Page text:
Tribute match for Piers Hampton


A CRICKETER and former Wharfedale man who went on to play for one of the world’s smallest cricketing nations has been remembered in Luxembourg and his home county.

Piers Hampton, 43, a design engineer and keen opening bat, originally from Bramhope, Leeds,sadly died on July 11 after an 18-month battle with cancer.

Mr Hampton, who played as an opener for local club cricket teams in the duchy, and as part of the national team, was honoured by friends with a special memorial game in his name this week.

Piers, who was born in Hawaii but known to many in Yorkshire and Luxembourg, emigrated to the Grand Duchy in 1996 to take up a design position, and spent more than 14 years as a resident in Luxembourg.

A devotee to Yorkshire cricket and the batting style and attitude of Sir Geoff Boycott, his passion for the game was such that in 2007 he made a press appeal to the former Yorkshire captain, urging him to visit continental Europe to help bring a touch of Yorkshire cricketing magic to the small Luxemburgish cricketing community.

Friends and colleagues gathered on the pitch in Luxembourg this week to mark Piers’ memory with a special memorial game named in his honour.

Born in Hawaii but every bit the Yorkshireman, Piers was a member of the Black Stuff cricket team as well as representing the ‘Optimists Club’ in the Belgian League and Luxembourg in international competitions.

 In a fitting tribute, his team, The Black Stuff, took to the green against Luxembourg's only mixed team The Maidens and Knights at the Walferdange cricket grounds on Wednesday [July 27] in Luxembourg.

In the spirit of Piers' affinity with both clubs, the Maidens and Black Stuff mixed up their teams, one led by Maidens’ Chair Sue Ellingworth, the other by Vice-chair Pat Heath.

Mr Hampton also played regularly for the Optimists' Cricket Club – the largest and oldest of Luxembourg's established club sides. The club represents the Grand Duchy of Luxembourg in international cricket matches. They are officially recognised internationally, becoming an affiliate member of the International Cricket Council in 1998.

At home, Mr Hampton played for Pool CC and attended Bramhope Middle and Prince Henry’s Grammar School in Otley, where he was also a keen player, before going on to qualify as a talented design engineer.

In a web posting, a spokesman from the Optimists Cricket Club, his former side,  said:

“As member of the first Luxembourg team to participate an ECC International Tournament and consistently unwilling to give up his wicket, arguably Piers’ finest hour came in the 2005 International against a marauding Greek bowling attack; chasing an impossible 300 plus in 35 overs, Piers carried his bat for 35 overs for a miserly 13 runs, in the process earning equal measures of respect and frustration from the incredulous Greeks.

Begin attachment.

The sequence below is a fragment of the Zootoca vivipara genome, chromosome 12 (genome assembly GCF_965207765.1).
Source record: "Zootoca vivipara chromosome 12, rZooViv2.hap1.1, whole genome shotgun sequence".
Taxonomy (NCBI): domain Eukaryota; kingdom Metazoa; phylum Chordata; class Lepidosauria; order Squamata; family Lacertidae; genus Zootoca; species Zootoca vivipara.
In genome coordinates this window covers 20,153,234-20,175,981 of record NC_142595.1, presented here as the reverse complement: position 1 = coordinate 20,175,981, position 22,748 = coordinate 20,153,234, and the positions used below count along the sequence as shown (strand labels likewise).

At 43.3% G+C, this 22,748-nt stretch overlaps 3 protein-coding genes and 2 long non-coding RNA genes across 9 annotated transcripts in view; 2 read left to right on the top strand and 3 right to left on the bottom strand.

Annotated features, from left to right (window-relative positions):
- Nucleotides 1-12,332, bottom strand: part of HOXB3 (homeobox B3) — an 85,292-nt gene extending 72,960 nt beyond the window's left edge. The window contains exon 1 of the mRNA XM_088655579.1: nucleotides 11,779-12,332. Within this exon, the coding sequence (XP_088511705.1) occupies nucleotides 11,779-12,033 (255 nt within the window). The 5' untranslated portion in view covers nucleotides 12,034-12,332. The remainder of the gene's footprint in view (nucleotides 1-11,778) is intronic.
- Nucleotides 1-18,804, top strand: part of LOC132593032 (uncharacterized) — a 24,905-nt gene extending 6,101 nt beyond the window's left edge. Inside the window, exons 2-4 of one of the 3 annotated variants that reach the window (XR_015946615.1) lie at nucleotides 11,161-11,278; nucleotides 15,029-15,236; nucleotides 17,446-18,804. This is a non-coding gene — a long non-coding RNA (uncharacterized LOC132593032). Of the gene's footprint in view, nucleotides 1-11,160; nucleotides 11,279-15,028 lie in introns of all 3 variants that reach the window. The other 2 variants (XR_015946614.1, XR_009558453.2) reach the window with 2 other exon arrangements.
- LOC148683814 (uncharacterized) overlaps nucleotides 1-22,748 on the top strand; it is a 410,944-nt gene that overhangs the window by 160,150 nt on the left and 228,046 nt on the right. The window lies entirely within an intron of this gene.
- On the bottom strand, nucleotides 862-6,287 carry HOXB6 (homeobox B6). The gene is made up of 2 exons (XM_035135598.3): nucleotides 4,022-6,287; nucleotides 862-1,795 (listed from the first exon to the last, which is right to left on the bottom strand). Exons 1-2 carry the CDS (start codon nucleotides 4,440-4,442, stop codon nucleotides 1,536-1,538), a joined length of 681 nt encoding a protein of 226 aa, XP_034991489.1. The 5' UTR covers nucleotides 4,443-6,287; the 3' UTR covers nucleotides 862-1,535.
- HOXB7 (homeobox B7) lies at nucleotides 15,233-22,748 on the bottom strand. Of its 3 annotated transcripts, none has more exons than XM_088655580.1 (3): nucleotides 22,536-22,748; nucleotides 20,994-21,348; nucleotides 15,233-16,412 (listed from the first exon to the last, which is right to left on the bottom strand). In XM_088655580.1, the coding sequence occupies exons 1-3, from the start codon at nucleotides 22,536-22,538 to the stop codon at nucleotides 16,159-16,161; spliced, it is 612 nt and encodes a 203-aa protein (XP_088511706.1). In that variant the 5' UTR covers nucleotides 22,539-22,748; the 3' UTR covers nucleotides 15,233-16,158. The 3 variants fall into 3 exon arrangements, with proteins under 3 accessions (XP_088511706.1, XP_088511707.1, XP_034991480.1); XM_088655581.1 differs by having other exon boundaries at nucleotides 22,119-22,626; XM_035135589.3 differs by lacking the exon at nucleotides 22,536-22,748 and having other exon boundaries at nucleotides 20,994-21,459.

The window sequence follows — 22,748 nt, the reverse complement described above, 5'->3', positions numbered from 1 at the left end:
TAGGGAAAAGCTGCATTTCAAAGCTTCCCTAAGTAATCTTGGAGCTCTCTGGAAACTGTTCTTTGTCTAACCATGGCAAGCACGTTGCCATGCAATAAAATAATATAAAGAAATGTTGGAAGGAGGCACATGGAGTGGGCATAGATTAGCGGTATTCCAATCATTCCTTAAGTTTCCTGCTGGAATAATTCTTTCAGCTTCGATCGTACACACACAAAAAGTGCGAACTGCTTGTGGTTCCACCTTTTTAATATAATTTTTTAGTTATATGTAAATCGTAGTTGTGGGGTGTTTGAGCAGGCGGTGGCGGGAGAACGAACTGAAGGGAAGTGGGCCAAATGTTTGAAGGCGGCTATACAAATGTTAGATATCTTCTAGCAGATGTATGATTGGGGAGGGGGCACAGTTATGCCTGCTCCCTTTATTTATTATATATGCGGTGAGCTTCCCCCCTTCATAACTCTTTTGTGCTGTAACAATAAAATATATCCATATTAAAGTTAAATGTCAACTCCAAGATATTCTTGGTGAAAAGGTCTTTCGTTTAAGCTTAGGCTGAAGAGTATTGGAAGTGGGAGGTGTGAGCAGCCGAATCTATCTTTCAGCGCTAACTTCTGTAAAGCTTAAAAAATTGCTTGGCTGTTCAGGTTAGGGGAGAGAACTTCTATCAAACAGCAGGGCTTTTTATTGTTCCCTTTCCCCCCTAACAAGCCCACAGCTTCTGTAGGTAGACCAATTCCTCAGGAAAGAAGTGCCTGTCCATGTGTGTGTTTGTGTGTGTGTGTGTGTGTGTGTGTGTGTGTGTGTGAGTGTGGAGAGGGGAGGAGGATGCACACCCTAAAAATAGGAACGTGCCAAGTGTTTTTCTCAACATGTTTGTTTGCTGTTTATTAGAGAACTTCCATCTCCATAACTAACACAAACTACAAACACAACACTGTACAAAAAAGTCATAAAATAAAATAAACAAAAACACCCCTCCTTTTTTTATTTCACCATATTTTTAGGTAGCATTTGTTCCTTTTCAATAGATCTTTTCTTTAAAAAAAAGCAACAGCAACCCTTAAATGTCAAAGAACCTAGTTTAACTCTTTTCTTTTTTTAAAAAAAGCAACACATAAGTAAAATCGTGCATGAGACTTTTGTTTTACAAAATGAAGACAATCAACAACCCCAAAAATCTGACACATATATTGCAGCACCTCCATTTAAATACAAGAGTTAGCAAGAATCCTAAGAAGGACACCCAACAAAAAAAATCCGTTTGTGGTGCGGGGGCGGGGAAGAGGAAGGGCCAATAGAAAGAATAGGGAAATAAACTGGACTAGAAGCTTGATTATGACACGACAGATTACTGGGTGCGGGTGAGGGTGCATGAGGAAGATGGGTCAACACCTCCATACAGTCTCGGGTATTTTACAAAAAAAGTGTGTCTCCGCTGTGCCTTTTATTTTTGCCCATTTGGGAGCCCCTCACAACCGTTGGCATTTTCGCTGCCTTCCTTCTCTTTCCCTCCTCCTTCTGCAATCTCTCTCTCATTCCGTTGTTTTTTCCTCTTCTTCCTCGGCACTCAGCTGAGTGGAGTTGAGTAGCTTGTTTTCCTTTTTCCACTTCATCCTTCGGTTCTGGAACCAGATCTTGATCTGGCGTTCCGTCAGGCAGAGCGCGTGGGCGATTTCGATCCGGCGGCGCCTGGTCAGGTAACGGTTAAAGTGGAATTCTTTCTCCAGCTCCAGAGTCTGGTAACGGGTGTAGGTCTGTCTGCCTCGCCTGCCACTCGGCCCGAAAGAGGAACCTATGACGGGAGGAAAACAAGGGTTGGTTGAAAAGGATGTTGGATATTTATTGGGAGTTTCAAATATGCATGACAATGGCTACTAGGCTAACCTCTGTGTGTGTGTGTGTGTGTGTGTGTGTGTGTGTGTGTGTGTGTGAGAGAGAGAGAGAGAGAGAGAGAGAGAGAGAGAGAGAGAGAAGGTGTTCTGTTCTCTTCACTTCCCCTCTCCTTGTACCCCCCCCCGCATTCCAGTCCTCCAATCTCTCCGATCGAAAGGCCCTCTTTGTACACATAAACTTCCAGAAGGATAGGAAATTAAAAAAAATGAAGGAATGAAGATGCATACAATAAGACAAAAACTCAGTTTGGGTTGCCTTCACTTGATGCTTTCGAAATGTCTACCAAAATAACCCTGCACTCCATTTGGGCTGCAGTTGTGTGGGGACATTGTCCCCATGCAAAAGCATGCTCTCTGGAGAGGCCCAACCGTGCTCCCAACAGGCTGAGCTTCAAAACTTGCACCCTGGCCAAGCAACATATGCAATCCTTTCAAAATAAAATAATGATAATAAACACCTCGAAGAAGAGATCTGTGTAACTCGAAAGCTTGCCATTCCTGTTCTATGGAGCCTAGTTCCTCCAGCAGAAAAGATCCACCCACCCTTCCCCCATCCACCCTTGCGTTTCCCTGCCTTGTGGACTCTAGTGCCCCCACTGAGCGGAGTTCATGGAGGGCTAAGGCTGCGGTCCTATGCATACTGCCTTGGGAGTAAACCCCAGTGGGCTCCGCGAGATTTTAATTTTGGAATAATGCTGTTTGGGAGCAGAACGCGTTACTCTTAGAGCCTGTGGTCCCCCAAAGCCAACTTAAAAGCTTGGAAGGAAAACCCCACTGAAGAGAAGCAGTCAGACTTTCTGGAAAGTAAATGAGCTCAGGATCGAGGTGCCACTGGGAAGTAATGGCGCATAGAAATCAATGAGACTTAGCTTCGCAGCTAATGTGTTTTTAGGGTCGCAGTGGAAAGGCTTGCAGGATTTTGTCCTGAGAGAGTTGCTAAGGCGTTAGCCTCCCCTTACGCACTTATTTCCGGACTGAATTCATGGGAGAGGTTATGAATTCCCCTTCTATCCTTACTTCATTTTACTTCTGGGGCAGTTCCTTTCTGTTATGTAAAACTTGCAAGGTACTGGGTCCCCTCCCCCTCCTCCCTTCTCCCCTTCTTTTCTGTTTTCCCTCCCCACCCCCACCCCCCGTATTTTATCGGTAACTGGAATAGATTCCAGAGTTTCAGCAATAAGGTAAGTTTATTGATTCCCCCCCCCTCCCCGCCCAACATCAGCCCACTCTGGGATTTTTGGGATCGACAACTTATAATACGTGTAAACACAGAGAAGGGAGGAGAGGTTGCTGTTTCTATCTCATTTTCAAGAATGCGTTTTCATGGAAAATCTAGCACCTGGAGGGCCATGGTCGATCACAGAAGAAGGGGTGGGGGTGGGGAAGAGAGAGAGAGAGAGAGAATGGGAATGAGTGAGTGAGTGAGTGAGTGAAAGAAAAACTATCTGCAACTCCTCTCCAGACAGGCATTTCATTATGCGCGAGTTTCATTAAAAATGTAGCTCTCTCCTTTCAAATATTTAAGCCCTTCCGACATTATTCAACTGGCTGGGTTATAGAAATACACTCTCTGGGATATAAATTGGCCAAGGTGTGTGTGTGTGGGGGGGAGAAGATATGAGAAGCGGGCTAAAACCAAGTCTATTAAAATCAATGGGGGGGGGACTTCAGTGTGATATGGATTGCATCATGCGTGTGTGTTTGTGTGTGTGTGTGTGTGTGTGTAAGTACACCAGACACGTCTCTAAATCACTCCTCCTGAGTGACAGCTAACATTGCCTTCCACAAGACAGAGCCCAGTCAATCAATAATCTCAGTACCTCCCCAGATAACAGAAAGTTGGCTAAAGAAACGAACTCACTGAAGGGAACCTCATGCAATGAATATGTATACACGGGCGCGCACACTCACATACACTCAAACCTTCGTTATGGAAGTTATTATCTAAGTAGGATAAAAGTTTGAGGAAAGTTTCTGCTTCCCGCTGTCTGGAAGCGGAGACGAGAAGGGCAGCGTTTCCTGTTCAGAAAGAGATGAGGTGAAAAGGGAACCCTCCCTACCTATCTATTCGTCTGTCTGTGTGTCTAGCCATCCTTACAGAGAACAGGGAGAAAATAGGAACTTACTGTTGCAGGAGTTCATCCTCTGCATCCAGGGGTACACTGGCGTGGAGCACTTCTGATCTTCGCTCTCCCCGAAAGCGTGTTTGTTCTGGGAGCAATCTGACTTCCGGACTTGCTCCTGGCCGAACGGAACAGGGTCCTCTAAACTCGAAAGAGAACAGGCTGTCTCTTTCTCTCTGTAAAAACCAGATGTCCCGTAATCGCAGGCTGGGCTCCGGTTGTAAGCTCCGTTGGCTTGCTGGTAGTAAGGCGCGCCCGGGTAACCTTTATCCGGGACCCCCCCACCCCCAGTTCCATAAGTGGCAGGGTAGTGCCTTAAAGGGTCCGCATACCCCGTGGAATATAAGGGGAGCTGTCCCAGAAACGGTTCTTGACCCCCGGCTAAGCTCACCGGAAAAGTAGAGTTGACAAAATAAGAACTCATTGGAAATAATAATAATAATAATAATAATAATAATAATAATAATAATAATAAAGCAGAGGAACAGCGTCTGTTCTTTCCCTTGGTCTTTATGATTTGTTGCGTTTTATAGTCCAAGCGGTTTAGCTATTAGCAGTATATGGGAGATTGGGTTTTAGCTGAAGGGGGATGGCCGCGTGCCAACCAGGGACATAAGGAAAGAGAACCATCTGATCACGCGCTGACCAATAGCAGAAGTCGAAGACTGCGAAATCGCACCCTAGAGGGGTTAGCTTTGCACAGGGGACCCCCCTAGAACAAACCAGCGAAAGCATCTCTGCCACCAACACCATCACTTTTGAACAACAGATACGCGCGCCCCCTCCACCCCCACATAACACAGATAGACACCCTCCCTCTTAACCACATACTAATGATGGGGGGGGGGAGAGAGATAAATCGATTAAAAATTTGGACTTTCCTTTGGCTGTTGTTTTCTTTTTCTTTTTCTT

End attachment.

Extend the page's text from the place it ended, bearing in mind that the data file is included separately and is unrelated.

“Piers had a lesser known attacking game that he brought to a 2007 fixture for the Black Stuff against Chiddingly.  Once again, in his preferred opening spot, and batting against a bleary-eyed Chiddingly team that had spent most of the previous night drinking on the outfield, Piers straight drove the star fast bowler for an effortless six over long on. He continued to baffle the fielders with clean hitting drives and a brace of boundaries that brought up a rapid fire half century and led the Black Stuff batting that day.

“As a fielder, Piers had a natural athleticism and a good arm that made him a useful occasional wicket keeper and a competitive in-fielder; he threw himself at every ball and never left the field without grass stains on his knees. Piers’ fielding, as much as any facet of his game, belied a boyish enthusiasm and well as a fierce competitiveness for both cricket and life in general; he gave no quarter on the field and no quarter over a post-match beer.

“Piers Hampton animated every match and every discussion; he left us far too early and will be sorely missed by those who knew him.”

A memorial service and cremation for Piers was held in Luxembourg on July 14, and his life was later celebrated at The Black Stuff pub in Luxembourg by family, friends, and cricketing fellows.



          A tribute to Piers was also carried by the Luxembourg Wort press and can be read    here: